Timely monsoon rains are critical for India’s economy and food supply a time when the country is battling soaring prices.
Monsoon | southwest monsoon | Kerala
Southwest monsoon is expected to be over the Kerala coast on May 27: four days ahead of normal and the quickest since 2017, said the India Meteorological Department (IMD) on Friday, giving hope to millions of Indians suffering in the heat.
The IMD’s forecast is with a model error of plus and minus four days. Private weather forecasting agency, Skymet, too, said that the rains will reach the Indian mainland on May 26th. Skymet’s prediction has a model error of plus and minus three days.
Timely monsoon are a good sign, but it does not guarantee a strong progress across the country. If rains arrive on time in agriculture states of Central, North and West India, it could spur sowing of kharif crops. Acreage this year in these states is expected to be good due to remunerative return to farmers in the just concluded rabi harvest.
Farm production depends not only on the quantum of total rains, but the timeliness and geographical spread of the monsoon.
Skymet has said that monsoon in the first half of the 2022 season (June and July months) is expected to be much better than the second half. This could have a serious impact on the final harvest of crops because July and August are the most important months in terms of total quantum of rains in the four-month southwest monsoon season.
Last month, the IMD predicted that the southwest monsoon over the country as a whole in 2022 is expected to be ‘normal’ at 99 per cent of the Long Period Average (LPA).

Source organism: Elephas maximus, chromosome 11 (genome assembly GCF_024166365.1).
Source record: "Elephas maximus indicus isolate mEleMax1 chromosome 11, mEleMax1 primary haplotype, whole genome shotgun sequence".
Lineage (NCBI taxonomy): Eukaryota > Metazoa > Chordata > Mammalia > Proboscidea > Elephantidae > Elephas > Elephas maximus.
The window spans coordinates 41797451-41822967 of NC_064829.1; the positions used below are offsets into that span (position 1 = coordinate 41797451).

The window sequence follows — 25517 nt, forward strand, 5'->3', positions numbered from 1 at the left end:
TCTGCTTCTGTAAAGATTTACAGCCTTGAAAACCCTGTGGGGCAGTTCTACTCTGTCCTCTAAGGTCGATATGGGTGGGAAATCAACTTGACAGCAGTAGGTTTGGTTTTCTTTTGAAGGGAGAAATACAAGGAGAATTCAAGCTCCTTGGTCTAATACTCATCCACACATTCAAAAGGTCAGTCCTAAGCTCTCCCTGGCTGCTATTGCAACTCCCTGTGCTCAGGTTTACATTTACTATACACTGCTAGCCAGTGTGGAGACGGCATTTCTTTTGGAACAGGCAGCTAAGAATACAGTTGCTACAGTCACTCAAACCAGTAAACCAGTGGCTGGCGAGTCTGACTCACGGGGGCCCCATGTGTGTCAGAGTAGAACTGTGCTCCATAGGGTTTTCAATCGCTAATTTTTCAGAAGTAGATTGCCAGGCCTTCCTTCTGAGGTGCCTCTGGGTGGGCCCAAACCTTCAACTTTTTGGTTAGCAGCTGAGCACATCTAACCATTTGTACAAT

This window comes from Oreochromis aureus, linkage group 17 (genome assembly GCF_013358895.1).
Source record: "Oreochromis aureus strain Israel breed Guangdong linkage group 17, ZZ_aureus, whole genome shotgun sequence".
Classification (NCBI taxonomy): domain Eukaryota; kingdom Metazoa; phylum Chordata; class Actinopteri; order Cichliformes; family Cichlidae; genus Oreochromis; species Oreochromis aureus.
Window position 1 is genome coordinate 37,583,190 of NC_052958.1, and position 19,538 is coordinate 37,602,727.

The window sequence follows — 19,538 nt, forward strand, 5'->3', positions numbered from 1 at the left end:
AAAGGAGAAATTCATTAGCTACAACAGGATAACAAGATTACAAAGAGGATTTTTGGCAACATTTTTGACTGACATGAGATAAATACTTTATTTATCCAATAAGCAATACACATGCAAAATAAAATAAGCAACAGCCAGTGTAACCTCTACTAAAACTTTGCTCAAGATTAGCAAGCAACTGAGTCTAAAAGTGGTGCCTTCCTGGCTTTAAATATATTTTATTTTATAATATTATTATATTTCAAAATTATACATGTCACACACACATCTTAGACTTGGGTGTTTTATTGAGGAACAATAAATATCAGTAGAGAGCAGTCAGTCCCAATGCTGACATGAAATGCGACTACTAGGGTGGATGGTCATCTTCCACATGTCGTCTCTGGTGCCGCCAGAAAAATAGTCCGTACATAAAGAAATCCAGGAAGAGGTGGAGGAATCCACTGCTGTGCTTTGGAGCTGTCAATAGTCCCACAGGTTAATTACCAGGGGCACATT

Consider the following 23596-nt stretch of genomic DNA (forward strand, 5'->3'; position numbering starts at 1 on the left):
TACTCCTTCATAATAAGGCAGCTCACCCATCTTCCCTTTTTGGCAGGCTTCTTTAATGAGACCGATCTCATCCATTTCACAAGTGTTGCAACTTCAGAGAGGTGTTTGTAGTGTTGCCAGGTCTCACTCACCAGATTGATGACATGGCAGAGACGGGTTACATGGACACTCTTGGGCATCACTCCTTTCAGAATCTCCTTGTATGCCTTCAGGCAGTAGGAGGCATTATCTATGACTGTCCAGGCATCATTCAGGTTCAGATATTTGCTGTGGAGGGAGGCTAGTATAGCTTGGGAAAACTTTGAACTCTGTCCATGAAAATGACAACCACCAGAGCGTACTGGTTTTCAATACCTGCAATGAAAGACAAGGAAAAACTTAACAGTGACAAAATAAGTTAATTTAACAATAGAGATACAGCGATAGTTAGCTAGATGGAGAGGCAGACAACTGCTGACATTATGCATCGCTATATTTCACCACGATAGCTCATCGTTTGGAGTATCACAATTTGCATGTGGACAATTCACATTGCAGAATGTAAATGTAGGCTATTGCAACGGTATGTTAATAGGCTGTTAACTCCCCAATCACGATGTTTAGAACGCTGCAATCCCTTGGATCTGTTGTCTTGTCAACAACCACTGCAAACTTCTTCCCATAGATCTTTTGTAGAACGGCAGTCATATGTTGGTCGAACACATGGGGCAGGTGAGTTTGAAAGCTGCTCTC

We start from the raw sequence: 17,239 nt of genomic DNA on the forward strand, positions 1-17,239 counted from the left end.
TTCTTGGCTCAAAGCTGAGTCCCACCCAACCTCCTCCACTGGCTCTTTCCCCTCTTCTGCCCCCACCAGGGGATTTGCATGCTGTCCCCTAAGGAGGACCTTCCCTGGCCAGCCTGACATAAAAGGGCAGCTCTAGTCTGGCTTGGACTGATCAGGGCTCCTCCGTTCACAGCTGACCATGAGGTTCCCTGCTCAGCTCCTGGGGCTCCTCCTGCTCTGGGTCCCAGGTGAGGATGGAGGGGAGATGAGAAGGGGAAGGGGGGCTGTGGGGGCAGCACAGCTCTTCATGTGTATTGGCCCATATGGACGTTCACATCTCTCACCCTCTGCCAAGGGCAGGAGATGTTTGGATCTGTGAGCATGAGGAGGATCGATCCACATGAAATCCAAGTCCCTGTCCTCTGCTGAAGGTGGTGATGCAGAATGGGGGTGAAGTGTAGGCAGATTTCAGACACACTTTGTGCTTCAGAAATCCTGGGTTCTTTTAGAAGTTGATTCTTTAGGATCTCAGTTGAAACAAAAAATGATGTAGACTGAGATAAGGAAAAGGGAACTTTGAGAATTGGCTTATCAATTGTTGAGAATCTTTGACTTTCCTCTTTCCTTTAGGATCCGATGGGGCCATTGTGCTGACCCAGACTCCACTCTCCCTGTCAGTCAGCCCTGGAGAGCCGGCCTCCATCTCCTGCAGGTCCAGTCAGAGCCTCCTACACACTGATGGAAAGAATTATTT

The LPA for the June to September months has now been revised at 87 centimeters based on data collected between 1971-2020.
Earlier the LPA was 88.1 centimeters based on data collected between 1961 to 2010.
The forecast is with a model error of plus and minus 5 percent. Monsoon between 96-104 per cent of the LPA is considered to be ‘normal’.
Skymet had said that the southwest monsoon in 2022 was expected to be ‘normal’ at 98 percent of the Long Period Average (LPA). Skymet’s forecast too is with an error margin of plus and minus 5 percent.
The IMD, in a press statement, said that La Niña conditions are prevailing over the equatorial Pacific region and latest climate models indicate that the same might prevail during the monsoon months of June to September as well.
It said presently, neutral Indian Ocean Dipole (IOD) conditions are present over the Indian Ocean and the latest forecasts indicate that the neutral IOD conditions are likely to continue until the beginning of southwest monsoon season.
“Thereafter, enhanced probability for negative IOD conditions is predicted,” the IMD said.
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